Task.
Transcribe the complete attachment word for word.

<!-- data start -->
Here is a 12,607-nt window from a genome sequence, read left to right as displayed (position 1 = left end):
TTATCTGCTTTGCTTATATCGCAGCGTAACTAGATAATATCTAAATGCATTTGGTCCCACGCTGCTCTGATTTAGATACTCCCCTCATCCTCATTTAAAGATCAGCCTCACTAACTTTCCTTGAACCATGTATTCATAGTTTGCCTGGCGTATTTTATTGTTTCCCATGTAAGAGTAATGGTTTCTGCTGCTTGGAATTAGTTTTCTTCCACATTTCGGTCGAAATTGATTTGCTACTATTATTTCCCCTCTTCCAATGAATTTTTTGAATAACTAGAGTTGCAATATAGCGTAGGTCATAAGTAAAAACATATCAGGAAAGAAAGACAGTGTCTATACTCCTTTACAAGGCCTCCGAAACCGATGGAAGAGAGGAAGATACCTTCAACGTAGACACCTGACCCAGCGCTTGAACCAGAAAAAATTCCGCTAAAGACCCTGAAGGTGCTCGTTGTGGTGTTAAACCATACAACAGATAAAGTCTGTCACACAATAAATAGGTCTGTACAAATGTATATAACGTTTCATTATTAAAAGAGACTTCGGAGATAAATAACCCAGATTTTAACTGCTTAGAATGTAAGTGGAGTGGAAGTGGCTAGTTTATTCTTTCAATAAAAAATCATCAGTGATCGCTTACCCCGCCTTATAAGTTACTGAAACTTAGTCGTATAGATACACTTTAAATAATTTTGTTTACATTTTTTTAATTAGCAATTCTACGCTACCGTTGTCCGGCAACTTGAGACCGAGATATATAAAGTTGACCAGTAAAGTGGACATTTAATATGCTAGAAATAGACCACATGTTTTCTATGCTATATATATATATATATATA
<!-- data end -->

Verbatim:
Here is a 12,607-nt window from a genome sequence, read left to right as displayed (position 1 = left end):
TTATCTGCTTTGCTTATATCGCAGCGTAACTAGATAATATCTAAATGCATTTGGTCCCACGCTGCTCTGATTTAGATACTCCCCTCATCCTCATTTAAAGATCAGCCTCACTAACTTTCCTTGAACCATGTATTCATAGTTTGCCTGGCGTATTTTATTGTTTCCCATGTAAGAGTAATGGTTTCTGCTGCTTGGAATTAGTTTTCTTCCACATTTCGGTCGAAATTGATTTGCTACTATTATTTCCCCTCTTCCAATGAATTTTTTGAATAACTAGAGTTGCAATATAGCGTAGGTCATAAGTAAAAACATATCAGGAAAGAAAGACAGTGTCTATACTCCTTTACAAGGCCTCCGAAACCGATGGAAGAGAGGAAGATACCTTCAACGTAGACACCTGACCCAGCGCTTGAACCAGAAAAAATTCCGCTAAAGACCCTGAAGGTGCTCGTTGTGGTGTTAAACCATACAACAGATAAAGTCTGTCACACAATAAATAGGTCTGTACAAATGTATATAACGTTTCATTATTAAAAGAGACTTCGGAGATAAATAACCCAGATTTTAACTGCTTAGAATGTAAGTGGAGTGGAAGTGGCTAGTTTATTCTTTCAATAAAAAATCATCAGTGATCGCTTACCCCGCCTTATAAGTTACTGAAACTTAGTCGTATAGATACACTTTAAATAATTTTGTTTACATTTTTTTAATTAGCAATTCTACGCTACCGTTGTCCGGCAACTTGAGACCGAGATATATAAAGTTGACCAGTAAAGTGGACATTTAATATGCTAGAAATAGACCACATGTTTTCTATGCTATATATATATATATATATA